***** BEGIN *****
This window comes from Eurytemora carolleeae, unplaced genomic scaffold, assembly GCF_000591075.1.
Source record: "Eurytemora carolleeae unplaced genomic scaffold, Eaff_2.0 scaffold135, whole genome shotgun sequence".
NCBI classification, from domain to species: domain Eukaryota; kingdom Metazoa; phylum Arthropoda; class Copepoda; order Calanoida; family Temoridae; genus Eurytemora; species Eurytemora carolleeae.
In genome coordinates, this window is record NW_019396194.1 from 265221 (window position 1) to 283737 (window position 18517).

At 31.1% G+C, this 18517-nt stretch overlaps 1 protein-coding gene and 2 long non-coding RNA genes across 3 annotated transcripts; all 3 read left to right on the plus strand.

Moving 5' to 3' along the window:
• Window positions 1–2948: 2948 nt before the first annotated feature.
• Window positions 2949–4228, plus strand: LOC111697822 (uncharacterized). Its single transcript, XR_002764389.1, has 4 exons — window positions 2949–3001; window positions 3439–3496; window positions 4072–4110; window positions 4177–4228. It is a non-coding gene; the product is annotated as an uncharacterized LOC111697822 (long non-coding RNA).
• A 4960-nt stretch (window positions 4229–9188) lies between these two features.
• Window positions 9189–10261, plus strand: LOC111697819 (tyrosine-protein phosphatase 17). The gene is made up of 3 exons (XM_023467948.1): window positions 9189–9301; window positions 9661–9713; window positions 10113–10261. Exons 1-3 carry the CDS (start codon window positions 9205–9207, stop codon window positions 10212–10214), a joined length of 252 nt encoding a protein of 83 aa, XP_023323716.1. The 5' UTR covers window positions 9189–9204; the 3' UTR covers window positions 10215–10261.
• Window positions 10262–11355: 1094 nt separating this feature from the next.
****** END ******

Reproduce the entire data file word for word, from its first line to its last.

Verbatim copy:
This window comes from Eurytemora carolleeae, unplaced genomic scaffold, assembly GCF_000591075.1.
Source record: "Eurytemora carolleeae unplaced genomic scaffold, Eaff_2.0 scaffold135, whole genome shotgun sequence".
NCBI classification, from domain to species: domain Eukaryota; kingdom Metazoa; phylum Arthropoda; class Copepoda; order Calanoida; family Temoridae; genus Eurytemora; species Eurytemora carolleeae.
In genome coordinates, this window is record NW_019396194.1 from 265221 (window position 1) to 283737 (window position 18517).

At 31.1% G+C, this 18517-nt stretch overlaps 1 protein-coding gene and 2 long non-coding RNA genes across 3 annotated transcripts; all 3 read left to right on the plus strand.

Moving 5' to 3' along the window:
• Window positions 1–2948: 2948 nt before the first annotated feature.
• Window positions 2949–4228, plus strand: LOC111697822 (uncharacterized). Its single transcript, XR_002764389.1, has 4 exons — window positions 2949–3001; window positions 3439–3496; window positions 4072–4110; window positions 4177–4228. It is a non-coding gene; the product is annotated as an uncharacterized LOC111697822 (long non-coding RNA).
• A 4960-nt stretch (window positions 4229–9188) lies between these two features.
• Window positions 9189–10261, plus strand: LOC111697819 (tyrosine-protein phosphatase 17). The gene is made up of 3 exons (XM_023467948.1): window positions 9189–9301; window positions 9661–9713; window positions 10113–10261. Exons 1-3 carry the CDS (start codon window positions 9205–9207, stop codon window positions 10212–10214), a joined length of 252 nt encoding a protein of 83 aa, XP_023323716.1. The 5' UTR covers window positions 9189–9204; the 3' UTR covers window positions 10215–10261.
• Window positions 10262–11355: 1094 nt separating this feature from the next.